Yet Another Opinion on “Historians Against Trump”

Trump hatThis one comes from Daniel Drezner, a professor of International Politics at Tufts University.  Here is a taste of his article at The Washington Post:

As the Historians Against Trump observe in their open letter, Trump’s abuses of history — “against historical analysis and fact” — exceed that of the garden-variety politician. So if historians focus their fire on Trump’s invocation of “America First,” or his defense of Roosevelt’s internment of the Japaneseduring World War II, then they are appropriately deploying their expertise to criticize someone who is as historically uninformed as Trump.

I do hope historians limit their criticisms to such cases, otherwise Fish might have a point. But I suspect that what truly rankles Fish about this effort isn’t the possibility of such transgressions but rather the possibility of citizens treating historians as actual experts with a settled consensus on certain historical facts. The very idea of such norms of empirical validity are an affront to Fish’s postmodernism. Which means that he is the worst possible judge of what other academic disciplines do in response to the vast oceans of ignoranceoccupied by one Donald J. Trump.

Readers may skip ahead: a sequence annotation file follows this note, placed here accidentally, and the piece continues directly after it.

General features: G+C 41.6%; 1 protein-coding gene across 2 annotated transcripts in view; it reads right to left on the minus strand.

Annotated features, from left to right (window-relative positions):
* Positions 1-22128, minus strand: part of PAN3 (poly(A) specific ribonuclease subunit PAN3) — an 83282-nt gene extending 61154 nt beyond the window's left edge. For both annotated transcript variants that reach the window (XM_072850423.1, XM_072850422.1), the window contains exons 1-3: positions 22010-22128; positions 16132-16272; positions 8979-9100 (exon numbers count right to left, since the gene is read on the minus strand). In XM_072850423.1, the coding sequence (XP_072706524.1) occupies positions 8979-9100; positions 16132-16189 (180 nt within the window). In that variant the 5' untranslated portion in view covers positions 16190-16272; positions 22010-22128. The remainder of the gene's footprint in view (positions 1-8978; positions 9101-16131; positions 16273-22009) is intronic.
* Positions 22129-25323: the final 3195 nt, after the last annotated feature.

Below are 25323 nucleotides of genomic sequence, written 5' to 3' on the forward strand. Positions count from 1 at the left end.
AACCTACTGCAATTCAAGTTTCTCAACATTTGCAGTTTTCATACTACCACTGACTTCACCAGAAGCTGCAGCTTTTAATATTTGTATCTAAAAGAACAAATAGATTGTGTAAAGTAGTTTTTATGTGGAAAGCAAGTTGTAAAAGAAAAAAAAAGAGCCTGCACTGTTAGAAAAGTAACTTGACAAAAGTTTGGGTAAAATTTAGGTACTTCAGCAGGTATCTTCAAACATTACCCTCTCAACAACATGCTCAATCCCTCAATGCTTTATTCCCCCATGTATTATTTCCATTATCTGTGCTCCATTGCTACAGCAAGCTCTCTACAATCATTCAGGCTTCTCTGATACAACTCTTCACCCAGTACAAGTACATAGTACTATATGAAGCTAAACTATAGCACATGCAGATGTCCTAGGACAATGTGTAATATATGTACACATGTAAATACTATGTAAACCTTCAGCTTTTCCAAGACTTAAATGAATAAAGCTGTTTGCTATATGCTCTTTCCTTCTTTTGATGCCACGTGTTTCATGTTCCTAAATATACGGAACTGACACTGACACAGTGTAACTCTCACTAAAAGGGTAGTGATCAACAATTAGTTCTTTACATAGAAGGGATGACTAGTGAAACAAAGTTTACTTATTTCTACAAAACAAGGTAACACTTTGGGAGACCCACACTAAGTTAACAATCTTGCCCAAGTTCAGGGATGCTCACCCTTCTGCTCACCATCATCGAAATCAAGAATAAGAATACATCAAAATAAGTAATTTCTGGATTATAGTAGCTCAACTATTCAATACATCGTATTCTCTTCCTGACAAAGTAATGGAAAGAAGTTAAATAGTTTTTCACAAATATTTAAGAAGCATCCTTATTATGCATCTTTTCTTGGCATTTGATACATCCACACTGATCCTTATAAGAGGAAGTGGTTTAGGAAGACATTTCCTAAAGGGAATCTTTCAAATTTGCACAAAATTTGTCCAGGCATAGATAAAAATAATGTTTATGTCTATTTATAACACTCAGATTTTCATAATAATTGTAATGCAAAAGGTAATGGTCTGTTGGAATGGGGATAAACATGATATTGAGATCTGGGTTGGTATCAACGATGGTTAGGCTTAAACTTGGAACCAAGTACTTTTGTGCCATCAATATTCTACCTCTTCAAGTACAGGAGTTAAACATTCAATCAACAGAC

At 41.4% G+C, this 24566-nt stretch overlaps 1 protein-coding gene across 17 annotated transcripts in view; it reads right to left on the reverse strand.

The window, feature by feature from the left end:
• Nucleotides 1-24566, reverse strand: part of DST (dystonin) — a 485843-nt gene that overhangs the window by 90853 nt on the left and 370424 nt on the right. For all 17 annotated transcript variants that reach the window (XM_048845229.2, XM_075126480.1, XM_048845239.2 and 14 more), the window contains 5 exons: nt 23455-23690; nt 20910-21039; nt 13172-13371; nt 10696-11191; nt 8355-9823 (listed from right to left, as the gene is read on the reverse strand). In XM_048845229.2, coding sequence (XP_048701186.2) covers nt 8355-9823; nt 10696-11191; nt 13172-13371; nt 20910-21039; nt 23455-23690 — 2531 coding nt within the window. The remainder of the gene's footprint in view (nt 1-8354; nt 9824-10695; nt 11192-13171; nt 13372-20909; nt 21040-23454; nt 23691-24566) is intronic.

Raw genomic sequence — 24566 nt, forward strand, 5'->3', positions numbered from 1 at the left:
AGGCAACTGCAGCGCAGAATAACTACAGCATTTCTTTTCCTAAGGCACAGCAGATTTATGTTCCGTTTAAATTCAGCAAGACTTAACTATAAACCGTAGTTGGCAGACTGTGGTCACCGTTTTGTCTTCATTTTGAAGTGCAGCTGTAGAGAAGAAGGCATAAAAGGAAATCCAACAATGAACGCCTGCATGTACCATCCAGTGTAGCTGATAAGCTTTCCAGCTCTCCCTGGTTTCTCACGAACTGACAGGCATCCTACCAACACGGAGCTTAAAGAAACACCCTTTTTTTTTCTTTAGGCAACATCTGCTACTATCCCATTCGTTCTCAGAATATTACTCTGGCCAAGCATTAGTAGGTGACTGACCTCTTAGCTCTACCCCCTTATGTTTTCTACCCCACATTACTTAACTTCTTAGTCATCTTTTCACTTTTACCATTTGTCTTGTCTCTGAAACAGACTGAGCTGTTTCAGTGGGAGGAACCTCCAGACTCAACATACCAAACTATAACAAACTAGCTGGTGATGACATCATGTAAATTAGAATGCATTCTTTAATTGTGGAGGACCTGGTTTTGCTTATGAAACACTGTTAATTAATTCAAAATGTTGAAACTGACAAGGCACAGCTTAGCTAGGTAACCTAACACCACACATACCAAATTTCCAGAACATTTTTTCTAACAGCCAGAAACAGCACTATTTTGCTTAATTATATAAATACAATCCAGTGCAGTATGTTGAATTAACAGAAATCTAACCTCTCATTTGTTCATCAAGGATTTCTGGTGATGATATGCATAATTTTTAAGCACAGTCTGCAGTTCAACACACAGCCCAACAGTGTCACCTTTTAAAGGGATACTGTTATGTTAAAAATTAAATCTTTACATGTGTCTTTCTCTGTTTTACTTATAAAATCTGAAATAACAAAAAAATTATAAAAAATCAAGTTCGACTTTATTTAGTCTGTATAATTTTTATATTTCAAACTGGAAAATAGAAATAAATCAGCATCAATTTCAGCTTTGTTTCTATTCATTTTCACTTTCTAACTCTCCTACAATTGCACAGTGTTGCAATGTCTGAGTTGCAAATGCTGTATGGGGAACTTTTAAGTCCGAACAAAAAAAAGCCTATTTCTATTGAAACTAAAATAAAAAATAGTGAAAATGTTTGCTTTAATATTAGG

Read the entire piece here.

One thought on “Yet Another Opinion on “Historians Against Trump”

  1. Odd that Drezner should invoke Max Weber. Or not so odd. But Weber is not without his critics [refutations].

    And Drezner is completely backwards in equating HAT’s claim to “norms of empirical validity ” with mere “systematic value clarification,” or Fish’s objection to HAT’s project as mere postmodernism. Fish’s opposition to HAT is formal: HAT’s values rest on presuppositions that have nothing to do with history as a social science.

    “Value neutrality” is a fiction. For instance, empathy may be at odds with “tough love”; mercy may be at odds with justice. Now, these are all self-evident goods, and when at odds, value judgments are made. There are problems enough when all goods are self-evident, when parameters are clear. Of Weber the “scientist,” one fellow wrote,

    Would one not laugh out of court a man who claimed to have written a sociology of art but who actually had written a sociology of trash?


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